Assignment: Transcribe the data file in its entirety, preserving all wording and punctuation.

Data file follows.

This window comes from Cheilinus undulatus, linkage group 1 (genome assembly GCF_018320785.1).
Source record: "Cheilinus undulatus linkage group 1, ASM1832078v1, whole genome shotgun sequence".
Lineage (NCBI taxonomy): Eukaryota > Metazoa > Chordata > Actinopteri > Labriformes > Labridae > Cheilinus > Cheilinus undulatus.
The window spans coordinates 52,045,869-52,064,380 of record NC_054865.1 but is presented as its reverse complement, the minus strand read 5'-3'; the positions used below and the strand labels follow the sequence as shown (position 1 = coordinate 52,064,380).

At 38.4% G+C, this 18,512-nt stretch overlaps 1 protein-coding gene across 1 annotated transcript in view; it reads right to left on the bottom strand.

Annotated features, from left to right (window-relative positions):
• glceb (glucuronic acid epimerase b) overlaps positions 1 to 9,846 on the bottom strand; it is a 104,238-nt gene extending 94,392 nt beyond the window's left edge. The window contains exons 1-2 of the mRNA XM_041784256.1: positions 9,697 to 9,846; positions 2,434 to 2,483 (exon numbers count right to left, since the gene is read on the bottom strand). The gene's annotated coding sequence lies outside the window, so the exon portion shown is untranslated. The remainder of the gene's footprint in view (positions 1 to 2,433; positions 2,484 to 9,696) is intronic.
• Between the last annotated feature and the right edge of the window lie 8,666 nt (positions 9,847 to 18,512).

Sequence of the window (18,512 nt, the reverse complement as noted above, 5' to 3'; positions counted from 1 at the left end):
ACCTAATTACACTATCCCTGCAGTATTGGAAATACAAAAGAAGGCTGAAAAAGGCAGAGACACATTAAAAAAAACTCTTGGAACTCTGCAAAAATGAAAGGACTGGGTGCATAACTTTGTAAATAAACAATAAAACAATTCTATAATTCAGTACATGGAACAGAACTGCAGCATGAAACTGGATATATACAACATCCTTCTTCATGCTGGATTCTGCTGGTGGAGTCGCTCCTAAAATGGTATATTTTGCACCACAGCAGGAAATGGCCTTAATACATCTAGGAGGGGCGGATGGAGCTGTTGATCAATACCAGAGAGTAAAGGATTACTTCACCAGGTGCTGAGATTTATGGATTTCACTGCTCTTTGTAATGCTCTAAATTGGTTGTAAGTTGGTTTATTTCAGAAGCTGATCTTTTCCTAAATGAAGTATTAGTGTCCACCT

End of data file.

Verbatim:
This window comes from Cheilinus undulatus, linkage group 1 (genome assembly GCF_018320785.1).
Source record: "Cheilinus undulatus linkage group 1, ASM1832078v1, whole genome shotgun sequence".
Lineage (NCBI taxonomy): Eukaryota > Metazoa > Chordata > Actinopteri > Labriformes > Labridae > Cheilinus > Cheilinus undulatus.
The window spans coordinates 52,045,869-52,064,380 of record NC_054865.1 but is presented as its reverse complement, the minus strand read 5'-3'; the positions used below and the strand labels follow the sequence as shown (position 1 = coordinate 52,064,380).

At 38.4% G+C, this 18,512-nt stretch overlaps 1 protein-coding gene across 1 annotated transcript in view; it reads right to left on the bottom strand.

Annotated features, from left to right (window-relative positions):
• glceb (glucuronic acid epimerase b) overlaps positions 1 to 9,846 on the bottom strand; it is a 104,238-nt gene extending 94,392 nt beyond the window's left edge. The window contains exons 1-2 of the mRNA XM_041784256.1: positions 9,697 to 9,846; positions 2,434 to 2,483 (exon numbers count right to left, since the gene is read on the bottom strand). The gene's annotated coding sequence lies outside the window, so the exon portion shown is untranslated. The remainder of the gene's footprint in view (positions 1 to 2,433; positions 2,484 to 9,696) is intronic.
• Between the last annotated feature and the right edge of the window lie 8,666 nt (positions 9,847 to 18,512).

Sequence of the window (18,512 nt, the reverse complement as noted above, 5' to 3'; positions counted from 1 at the left end):
ACCTAATTACACTATCCCTGCAGTATTGGAAATACAAAAGAAGGCTGAAAAAGGCAGAGACACATTAAAAAAAACTCTTGGAACTCTGCAAAAATGAAAGGACTGGGTGCATAACTTTGTAAATAAACAATAAAACAATTCTATAATTCAGTACATGGAACAGAACTGCAGCATGAAACTGGATATATACAACATCCTTCTTCATGCTGGATTCTGCTGGTGGAGTCGCTCCTAAAATGGTATATTTTGCACCACAGCAGGAAATGGCCTTAATACATCTAGGAGGGGCGGATGGAGCTGTTGATCAATACCAGAGAGTAAAGGATTACTTCACCAGGTGCTGAGATTTATGGATTTCACTGCTCTTTGTAATGCTCTAAATTGGTTGTAAGTTGGTTTATTTCAGAAGCTGATCTTTTCCTAAATGAAGTATTAGTGTCCACCT